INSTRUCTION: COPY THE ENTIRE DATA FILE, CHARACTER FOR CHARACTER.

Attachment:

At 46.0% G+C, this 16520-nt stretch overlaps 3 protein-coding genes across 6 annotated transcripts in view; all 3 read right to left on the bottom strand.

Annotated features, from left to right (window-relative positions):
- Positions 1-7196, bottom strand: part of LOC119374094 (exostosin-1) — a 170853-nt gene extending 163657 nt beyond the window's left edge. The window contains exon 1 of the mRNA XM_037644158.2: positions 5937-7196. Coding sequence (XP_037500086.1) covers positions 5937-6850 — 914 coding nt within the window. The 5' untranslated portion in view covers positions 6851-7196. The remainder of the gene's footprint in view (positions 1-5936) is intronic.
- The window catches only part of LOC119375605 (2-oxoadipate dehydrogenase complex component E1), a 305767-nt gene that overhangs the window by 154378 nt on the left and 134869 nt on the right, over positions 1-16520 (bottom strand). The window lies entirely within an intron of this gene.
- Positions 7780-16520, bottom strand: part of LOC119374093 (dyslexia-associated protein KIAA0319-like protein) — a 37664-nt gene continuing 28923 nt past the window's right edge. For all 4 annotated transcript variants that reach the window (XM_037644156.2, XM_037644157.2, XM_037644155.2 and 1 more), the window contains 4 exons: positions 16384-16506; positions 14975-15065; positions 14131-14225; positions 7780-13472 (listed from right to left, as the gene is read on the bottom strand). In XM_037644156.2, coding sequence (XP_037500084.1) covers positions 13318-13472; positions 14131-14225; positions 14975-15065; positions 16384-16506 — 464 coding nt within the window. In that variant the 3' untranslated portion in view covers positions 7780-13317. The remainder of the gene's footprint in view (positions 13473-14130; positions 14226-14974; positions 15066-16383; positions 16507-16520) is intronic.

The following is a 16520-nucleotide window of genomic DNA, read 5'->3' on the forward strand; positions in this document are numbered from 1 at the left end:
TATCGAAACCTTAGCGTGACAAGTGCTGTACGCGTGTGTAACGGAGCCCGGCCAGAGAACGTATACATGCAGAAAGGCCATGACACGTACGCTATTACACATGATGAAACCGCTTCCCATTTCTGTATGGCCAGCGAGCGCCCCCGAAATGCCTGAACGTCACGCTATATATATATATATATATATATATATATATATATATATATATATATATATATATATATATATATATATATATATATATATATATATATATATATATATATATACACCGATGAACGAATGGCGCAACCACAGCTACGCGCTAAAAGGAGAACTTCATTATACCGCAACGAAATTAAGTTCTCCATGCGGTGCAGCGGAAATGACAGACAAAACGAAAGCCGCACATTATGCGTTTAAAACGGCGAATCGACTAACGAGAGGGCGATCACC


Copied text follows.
At 46.0% G+C, this 16520-nt stretch overlaps 3 protein-coding genes across 6 annotated transcripts in view; all 3 read right to left on the bottom strand.

Annotated features, from left to right (window-relative positions):
- Positions 1-7196, bottom strand: part of LOC119374094 (exostosin-1) — a 170853-nt gene extending 163657 nt beyond the window's left edge. The window contains exon 1 of the mRNA XM_037644158.2: positions 5937-7196. Coding sequence (XP_037500086.1) covers positions 5937-6850 — 914 coding nt within the window. The 5' untranslated portion in view covers positions 6851-7196. The remainder of the gene's footprint in view (positions 1-5936) is intronic.
- The window catches only part of LOC119375605 (2-oxoadipate dehydrogenase complex component E1), a 305767-nt gene that overhangs the window by 154378 nt on the left and 134869 nt on the right, over positions 1-16520 (bottom strand). The window lies entirely within an intron of this gene.
- Positions 7780-16520, bottom strand: part of LOC119374093 (dyslexia-associated protein KIAA0319-like protein) — a 37664-nt gene continuing 28923 nt past the window's right edge. For all 4 annotated transcript variants that reach the window (XM_037644156.2, XM_037644157.2, XM_037644155.2 and 1 more), the window contains 4 exons: positions 16384-16506; positions 14975-15065; positions 14131-14225; positions 7780-13472 (listed from right to left, as the gene is read on the bottom strand). In XM_037644156.2, coding sequence (XP_037500084.1) covers positions 13318-13472; positions 14131-14225; positions 14975-15065; positions 16384-16506 — 464 coding nt within the window. In that variant the 3' untranslated portion in view covers positions 7780-13317. The remainder of the gene's footprint in view (positions 13473-14130; positions 14226-14974; positions 15066-16383; positions 16507-16520) is intronic.

The following is a 16520-nucleotide window of genomic DNA, read 5'->3' on the forward strand; positions in this document are numbered from 1 at the left end:
TATCGAAACCTTAGCGTGACAAGTGCTGTACGCGTGTGTAACGGAGCCCGGCCAGAGAACGTATACATGCAGAAAGGCCATGACACGTACGCTATTACACATGATGAAACCGCTTCCCATTTCTGTATGGCCAGCGAGCGCCCCCGAAATGCCTGAACGTCACGCTATATATATATATATATATATATATATATATATATATATATATATATATATATATATATATATATATATATATATATATATATATATATATATATATATATATACACCGATGAACGAATGGCGCAACCACAGCTACGCGCTAAAAGGAGAACTTCATTATACCGCAACGAAATTAAGTTCTCCATGCGGTGCAGCGGAAATGACAGACAAAACGAAAGCCGCACATTATGCGTTTAAAACGGCGAATCGACTAACGAGAGGGCGATCACC